Lesser Spotted Eagle spotted

I was walking around the lake this afternoon and as usual I took the Swaro with me as something is always in the air in Spring. We had a wonderful sunny and warm day enriched with awesome birdsongs along the Old Lake. Eurasian Blackcaps, Black Redstarts, Eurasian Blackbirds and Song ThrushesCommon Starlings, Common Wood Pigeons and Chaffinches kept their territories.

Over the lake Common Buzzards, and even Grey Herons were soaring. I was hoping for migrant Western Ospreys but I found a dark bird of prey slowly circling towards north direction. It definitely wasn’t an Osprey but a Lesser Spotted Eagle. I was not sure I have ever seen Lesser Spotted Eagle in Tata. It has been a breeding bird in the nearby Gerecse Mountains but no confirmed records are available since 2001. This bird was most probably a migrant. Unfortunately I could not photograph it.

Another indisputable representative of Spring was seen today. A single male Barn Swallow was flying at the eastern part of the lake. This was not the first record on the swallow as I saw the first one a few days ago.

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Nice buildings surround eastern and northern part of the Old Lake. The other side of the lake is embraced by forest. © Gyorgy Szimuly

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When web images come alive

What a stunning day we had today. 20 days ago we have had almost the same trip to the Kiskunság National Park what we did today. Dani came with me and he also enjoyed the all day outing despite being quite tired by the school. 

Early morning found us on the northwest side of the park, between Dömsöd and Apaj village, where a large flooded pasture provided perfect habitat for migrants as well as for breeding birds. Northern Lapwings paired everywhere performing lovely acrobatic aerial displays. Common Redshanks were also quite territorial. Here we saw the first Black-winged Stilts and Black-tailed Godwits. Dani was happy by seeing his first European Golden Plovers just over us. Mute Swans, Greylag Geese, Garganeys, Northern Shovelers were also present here. On the fields Western Yellow Wagtails and Corn Buntings were singing everywhere.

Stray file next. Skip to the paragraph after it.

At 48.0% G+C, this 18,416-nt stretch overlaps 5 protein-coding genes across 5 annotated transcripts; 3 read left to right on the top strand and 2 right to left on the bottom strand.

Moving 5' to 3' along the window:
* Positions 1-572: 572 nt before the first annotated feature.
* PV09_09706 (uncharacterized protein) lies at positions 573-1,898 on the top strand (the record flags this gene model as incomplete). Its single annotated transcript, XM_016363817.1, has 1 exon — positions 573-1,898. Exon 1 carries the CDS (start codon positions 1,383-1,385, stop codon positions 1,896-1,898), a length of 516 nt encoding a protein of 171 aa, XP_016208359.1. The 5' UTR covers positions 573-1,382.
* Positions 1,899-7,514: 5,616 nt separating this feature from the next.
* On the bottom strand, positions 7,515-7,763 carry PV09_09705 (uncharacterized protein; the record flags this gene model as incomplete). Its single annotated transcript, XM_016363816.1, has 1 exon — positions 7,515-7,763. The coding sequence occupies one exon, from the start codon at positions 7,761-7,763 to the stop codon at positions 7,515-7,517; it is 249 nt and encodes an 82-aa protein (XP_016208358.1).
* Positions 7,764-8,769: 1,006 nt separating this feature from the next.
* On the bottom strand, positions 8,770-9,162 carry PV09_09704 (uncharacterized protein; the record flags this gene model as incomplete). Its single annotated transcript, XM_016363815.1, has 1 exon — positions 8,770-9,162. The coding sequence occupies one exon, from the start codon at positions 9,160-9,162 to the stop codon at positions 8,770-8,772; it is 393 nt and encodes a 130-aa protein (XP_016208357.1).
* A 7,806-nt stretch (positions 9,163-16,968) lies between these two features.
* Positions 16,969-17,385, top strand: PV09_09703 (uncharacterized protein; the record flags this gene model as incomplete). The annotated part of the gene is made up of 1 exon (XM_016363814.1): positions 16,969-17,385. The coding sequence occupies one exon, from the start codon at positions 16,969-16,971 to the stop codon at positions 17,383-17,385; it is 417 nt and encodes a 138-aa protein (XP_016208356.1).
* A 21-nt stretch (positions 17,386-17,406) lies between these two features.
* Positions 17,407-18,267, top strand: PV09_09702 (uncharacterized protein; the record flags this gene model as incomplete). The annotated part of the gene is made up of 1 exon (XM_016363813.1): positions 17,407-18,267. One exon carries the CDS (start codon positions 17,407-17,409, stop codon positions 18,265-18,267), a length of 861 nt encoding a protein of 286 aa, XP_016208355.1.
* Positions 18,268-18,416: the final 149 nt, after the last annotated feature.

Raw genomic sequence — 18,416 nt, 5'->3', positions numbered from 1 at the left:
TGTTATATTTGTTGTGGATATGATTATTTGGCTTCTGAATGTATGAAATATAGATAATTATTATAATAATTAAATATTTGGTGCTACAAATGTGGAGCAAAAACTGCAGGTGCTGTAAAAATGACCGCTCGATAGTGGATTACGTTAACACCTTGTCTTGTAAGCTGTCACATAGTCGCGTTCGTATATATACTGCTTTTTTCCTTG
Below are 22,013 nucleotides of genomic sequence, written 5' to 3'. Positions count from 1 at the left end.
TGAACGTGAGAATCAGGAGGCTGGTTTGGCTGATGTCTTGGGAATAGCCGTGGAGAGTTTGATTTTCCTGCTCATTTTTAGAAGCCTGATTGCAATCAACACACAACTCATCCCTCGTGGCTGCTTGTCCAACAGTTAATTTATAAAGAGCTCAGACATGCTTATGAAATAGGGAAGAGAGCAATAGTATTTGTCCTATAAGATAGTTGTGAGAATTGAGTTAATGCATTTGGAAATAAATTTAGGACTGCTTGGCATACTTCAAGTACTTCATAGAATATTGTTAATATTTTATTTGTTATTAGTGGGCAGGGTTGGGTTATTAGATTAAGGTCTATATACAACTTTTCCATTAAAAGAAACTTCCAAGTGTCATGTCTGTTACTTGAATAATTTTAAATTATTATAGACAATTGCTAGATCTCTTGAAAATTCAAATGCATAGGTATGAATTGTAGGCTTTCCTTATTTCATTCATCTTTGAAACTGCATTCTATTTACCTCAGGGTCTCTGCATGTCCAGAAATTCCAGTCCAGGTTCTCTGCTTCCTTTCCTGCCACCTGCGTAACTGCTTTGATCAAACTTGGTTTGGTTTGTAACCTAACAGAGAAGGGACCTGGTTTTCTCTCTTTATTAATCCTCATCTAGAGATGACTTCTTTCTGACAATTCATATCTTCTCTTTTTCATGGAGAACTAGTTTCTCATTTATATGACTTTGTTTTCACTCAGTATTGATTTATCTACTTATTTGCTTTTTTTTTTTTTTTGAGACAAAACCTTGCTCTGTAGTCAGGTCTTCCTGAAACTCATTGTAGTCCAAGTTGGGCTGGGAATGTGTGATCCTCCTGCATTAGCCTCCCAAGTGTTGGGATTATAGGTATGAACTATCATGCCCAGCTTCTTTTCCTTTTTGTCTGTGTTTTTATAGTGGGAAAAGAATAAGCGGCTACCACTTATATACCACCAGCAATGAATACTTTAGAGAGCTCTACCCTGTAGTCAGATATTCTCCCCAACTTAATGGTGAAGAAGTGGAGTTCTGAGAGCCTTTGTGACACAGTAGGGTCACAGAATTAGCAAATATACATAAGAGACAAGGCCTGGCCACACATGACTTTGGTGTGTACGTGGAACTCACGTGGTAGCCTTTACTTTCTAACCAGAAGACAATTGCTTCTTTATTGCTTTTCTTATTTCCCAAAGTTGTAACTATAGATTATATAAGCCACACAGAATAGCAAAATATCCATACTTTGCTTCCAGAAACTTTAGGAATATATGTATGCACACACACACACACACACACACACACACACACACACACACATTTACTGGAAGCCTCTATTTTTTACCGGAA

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Rising sun painted the landscape gold. © Gyorgy Szimuly

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While Western Yellow Wagtails are still on their way to the breeding sites some sang endlessly. © Gyorgy Szimuly

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Nearby forest provided nice breeding site for Common Kestrel and Rooks. © Gyorgy Szimuly

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Black-winged Stilt has arrived to flooded fields. © Gyorgy Szimuly

At Apaj-puszta we stopped at several spots as there were so many birds to count. The most numerous species of these wet pastures was the Ruff. On three different sections I counted 1,580 birds. Northern Lapwings, Black-tailed Godwits and good number of Dunlins were also seen here. At another section of the pasture I found a pair of Common Redshanks mating as well as territorial Eurasian Curlews. Some European Golden Plovers were joining the flock of Ruffs. We saw the first Meadow Pipits migrating over the road.

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Ruff migration is peaking. Flocks include transition plumaged gorgeous males. © Gyorgy Szimuly

East of this area we moved towards Kunpeszér village to find some food as we missed the breakfast. On our way I stopped at a sand hill to look for Great Bustards. No bustards was found but we saw our first Black Stork fro 2011. The bird looked quite tired and did nothing during our stay. Two White Stork were also feeding next to it.

Yesterday I was browsing the subscribed RRS feeds on blogs I regularly read. I have a nice online friend from Spain who publish awesome images and stories of the bird migration around southern Spain and the Gibraltar. Stephen Daly has just posted a nice set of images of migrants including White and Black Storks, Western Marsh Harriers and Booted Eagles. When I picked the Black Stork on the pasture his images came to my mind. However the story has not ended here… From the hill we could overlook a quite large area. I was happy to find a huge flock of European Golden Plovers on a flooded arable land. Northern Lapwings and Common Redshanks were endlessly calling (I love the wader songs of spring). Suddenly I picked a few Hooded Crows chasing a raptor. I adjusted the focus on the SwaroVision and I was surprised when I identified the bird. It was an image came alive from Stephen’s blogpost. Yes, it was a light morph Booted Eagle a uncommon visitor and unconfirmed probable breeder of Hungary.